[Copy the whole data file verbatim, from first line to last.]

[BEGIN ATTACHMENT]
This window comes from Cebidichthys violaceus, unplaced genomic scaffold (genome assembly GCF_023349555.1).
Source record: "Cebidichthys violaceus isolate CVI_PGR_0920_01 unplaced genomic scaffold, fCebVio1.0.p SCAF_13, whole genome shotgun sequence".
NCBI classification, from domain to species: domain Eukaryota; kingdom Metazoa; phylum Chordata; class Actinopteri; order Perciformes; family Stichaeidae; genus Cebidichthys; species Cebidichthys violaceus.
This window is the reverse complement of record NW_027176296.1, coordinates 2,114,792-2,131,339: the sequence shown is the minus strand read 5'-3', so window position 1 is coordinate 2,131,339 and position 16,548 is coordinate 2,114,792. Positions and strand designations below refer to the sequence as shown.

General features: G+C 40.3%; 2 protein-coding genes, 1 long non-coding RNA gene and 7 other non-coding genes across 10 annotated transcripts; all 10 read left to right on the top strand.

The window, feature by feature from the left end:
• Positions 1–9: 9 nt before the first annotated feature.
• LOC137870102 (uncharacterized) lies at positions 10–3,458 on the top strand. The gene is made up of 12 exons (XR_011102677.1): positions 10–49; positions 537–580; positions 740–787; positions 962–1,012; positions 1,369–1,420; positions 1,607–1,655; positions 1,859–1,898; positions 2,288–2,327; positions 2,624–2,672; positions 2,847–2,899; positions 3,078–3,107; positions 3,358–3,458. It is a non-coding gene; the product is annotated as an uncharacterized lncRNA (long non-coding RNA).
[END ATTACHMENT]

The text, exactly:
This window comes from Cebidichthys violaceus, unplaced genomic scaffold (genome assembly GCF_023349555.1).
Source record: "Cebidichthys violaceus isolate CVI_PGR_0920_01 unplaced genomic scaffold, fCebVio1.0.p SCAF_13, whole genome shotgun sequence".
NCBI classification, from domain to species: domain Eukaryota; kingdom Metazoa; phylum Chordata; class Actinopteri; order Perciformes; family Stichaeidae; genus Cebidichthys; species Cebidichthys violaceus.
This window is the reverse complement of record NW_027176296.1, coordinates 2,114,792-2,131,339: the sequence shown is the minus strand read 5'-3', so window position 1 is coordinate 2,131,339 and position 16,548 is coordinate 2,114,792. Positions and strand designations below refer to the sequence as shown.

General features: G+C 40.3%; 2 protein-coding genes, 1 long non-coding RNA gene and 7 other non-coding genes across 10 annotated transcripts; all 10 read left to right on the top strand.

The window, feature by feature from the left end:
• Positions 1–9: 9 nt before the first annotated feature.
• LOC137870102 (uncharacterized) lies at positions 10–3,458 on the top strand. The gene is made up of 12 exons (XR_011102677.1): positions 10–49; positions 537–580; positions 740–787; positions 962–1,012; positions 1,369–1,420; positions 1,607–1,655; positions 1,859–1,898; positions 2,288–2,327; positions 2,624–2,672; positions 2,847–2,899; positions 3,078–3,107; positions 3,358–3,458. It is a non-coding gene; the product is annotated as an uncharacterized lncRNA (long non-coding RNA).